Berkley, March 2004, 5.99, 208 pp.
The town of Cobb's Landing New England is on the downhill slide thanks to a lack of money to keep the place running at peak capacity. Mayor Peggy Jean Turner (P.J.) has no money to give the teachers a much needed raise or to update the equipment in the police department. Max heroically rides into town, buys the bank and offers a brilliant idea to fill the town coffers.
He wants to turn the town into a colonial village, a New England Williamsburg. Max is so enthusiastic and such a positive speaker that the residents unanimously adopt his ideas. Of course Max is a business man first so he makes the residents take out loans to cover their share of the renovations. When Selma runs into P.J. at the post office, she says she has something to tell her about Max and they should meet that night by the town cemetery. Selma doesn't show and the next day her body is found at the unused water mill. Believing she was murdered, P.J. starts her own investigation and finds herself at the mercy of an insane killer.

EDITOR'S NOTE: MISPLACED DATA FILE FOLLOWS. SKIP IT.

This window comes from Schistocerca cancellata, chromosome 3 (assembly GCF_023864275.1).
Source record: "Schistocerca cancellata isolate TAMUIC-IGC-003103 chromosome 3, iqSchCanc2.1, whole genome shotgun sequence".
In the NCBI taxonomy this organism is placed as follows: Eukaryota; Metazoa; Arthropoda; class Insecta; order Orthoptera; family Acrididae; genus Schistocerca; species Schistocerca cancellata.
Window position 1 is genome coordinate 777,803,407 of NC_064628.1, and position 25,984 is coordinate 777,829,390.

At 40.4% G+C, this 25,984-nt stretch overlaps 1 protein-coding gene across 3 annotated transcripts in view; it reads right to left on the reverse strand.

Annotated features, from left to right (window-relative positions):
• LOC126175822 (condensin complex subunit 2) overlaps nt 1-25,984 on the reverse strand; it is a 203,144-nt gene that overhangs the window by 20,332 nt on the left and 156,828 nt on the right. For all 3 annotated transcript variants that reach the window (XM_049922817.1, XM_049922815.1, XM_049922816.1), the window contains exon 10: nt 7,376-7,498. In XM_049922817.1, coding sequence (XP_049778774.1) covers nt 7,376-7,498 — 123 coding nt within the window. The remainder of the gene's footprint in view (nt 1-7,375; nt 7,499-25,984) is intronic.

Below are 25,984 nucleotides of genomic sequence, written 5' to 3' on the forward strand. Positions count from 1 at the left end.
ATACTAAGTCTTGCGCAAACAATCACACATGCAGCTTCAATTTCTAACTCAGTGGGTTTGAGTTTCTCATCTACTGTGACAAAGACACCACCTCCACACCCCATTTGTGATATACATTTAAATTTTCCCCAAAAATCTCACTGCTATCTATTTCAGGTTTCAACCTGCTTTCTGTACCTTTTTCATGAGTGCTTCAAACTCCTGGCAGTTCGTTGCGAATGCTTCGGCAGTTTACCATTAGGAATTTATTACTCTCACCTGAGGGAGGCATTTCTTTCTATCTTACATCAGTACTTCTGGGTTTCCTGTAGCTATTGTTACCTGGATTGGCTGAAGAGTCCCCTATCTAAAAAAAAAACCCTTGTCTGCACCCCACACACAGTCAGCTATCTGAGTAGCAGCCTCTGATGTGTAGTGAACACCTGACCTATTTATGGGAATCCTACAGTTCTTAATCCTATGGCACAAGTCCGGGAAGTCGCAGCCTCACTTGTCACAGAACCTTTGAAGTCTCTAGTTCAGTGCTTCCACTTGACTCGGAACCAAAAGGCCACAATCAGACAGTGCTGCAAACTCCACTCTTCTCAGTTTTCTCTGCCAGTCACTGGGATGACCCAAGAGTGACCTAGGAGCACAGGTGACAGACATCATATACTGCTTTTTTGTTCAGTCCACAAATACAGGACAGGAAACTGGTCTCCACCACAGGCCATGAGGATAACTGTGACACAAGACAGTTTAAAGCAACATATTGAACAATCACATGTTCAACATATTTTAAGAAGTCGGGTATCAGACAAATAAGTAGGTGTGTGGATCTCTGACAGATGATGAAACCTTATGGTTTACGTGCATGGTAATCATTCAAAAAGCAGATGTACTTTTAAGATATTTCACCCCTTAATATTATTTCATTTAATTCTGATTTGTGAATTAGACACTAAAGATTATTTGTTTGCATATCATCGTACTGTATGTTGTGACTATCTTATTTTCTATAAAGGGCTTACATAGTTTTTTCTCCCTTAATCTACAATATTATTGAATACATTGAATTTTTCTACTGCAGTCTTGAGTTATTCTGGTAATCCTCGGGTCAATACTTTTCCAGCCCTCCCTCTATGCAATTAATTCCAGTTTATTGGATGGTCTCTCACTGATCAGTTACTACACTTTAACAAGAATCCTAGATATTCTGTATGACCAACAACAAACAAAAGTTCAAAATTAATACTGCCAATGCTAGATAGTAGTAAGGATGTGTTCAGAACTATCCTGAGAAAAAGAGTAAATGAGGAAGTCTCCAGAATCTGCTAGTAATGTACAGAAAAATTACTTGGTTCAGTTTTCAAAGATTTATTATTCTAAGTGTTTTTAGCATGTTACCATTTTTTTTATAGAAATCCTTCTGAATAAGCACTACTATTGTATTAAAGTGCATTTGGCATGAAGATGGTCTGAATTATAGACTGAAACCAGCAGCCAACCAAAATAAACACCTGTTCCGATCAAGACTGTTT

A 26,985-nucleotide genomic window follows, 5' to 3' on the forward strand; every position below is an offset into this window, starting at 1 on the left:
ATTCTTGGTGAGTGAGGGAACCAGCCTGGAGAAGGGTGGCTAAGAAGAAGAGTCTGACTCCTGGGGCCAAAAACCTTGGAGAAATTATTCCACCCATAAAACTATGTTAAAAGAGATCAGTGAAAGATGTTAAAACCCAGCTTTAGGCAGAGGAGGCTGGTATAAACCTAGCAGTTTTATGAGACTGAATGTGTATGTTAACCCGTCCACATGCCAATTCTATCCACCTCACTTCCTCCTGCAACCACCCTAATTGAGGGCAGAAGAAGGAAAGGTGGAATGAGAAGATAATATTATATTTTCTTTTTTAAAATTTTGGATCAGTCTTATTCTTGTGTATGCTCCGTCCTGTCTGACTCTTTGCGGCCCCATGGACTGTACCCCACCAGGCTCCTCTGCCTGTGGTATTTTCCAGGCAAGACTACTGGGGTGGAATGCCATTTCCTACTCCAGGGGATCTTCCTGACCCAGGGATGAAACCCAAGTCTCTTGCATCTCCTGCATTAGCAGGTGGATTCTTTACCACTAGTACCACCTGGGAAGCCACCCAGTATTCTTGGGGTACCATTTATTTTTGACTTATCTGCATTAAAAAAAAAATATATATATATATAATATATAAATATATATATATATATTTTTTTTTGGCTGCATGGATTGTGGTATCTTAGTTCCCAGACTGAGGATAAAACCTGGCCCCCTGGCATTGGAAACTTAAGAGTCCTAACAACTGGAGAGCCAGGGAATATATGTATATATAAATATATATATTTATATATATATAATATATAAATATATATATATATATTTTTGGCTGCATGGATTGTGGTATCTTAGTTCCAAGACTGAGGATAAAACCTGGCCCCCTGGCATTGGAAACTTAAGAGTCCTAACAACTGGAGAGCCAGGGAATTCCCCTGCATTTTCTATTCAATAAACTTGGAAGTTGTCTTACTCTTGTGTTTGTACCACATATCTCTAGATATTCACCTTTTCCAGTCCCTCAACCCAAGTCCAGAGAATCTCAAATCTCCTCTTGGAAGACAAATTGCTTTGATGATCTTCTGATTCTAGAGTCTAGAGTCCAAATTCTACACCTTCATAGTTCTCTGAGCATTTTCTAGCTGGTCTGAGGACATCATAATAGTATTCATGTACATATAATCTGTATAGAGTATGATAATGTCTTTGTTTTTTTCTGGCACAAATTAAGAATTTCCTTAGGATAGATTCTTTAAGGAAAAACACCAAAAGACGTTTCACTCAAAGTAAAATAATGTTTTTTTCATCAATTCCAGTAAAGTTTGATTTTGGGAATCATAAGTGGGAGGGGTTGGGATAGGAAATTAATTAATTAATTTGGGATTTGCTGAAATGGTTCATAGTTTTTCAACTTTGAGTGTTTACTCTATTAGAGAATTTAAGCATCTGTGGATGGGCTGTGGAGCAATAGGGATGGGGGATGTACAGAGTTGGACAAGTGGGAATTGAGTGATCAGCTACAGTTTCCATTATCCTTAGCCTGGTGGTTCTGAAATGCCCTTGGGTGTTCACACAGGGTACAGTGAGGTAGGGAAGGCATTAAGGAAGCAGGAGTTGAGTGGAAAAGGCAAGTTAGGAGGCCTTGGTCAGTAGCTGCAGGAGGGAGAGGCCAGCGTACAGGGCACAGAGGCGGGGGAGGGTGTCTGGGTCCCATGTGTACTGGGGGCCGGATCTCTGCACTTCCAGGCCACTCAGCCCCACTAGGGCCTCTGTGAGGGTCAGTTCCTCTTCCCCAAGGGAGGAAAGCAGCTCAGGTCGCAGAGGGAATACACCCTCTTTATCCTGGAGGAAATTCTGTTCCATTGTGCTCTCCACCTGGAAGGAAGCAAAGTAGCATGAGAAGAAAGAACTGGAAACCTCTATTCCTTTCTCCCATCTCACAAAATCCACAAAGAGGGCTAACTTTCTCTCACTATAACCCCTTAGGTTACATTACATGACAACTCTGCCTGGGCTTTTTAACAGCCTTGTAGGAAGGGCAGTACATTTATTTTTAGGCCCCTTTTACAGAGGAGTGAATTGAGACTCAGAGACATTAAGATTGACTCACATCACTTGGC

DEATH OF A TART is an upbeat whimsical tale of small town living wrapped around a murder mystery. Just like an official police investigation, P.J. slowly connects the clues until she figures out who the perpetrator is. The townsfolk are a jolly lot as they see prosperity coming their way after years of trying to make ends meet. Though why P.J. and not the police investigated the crime is a mystery, fans will appreciate the talent of Kate Borden, who provides a fine New England amateur sleuth cozy.
This report prepared by Harriet Klausner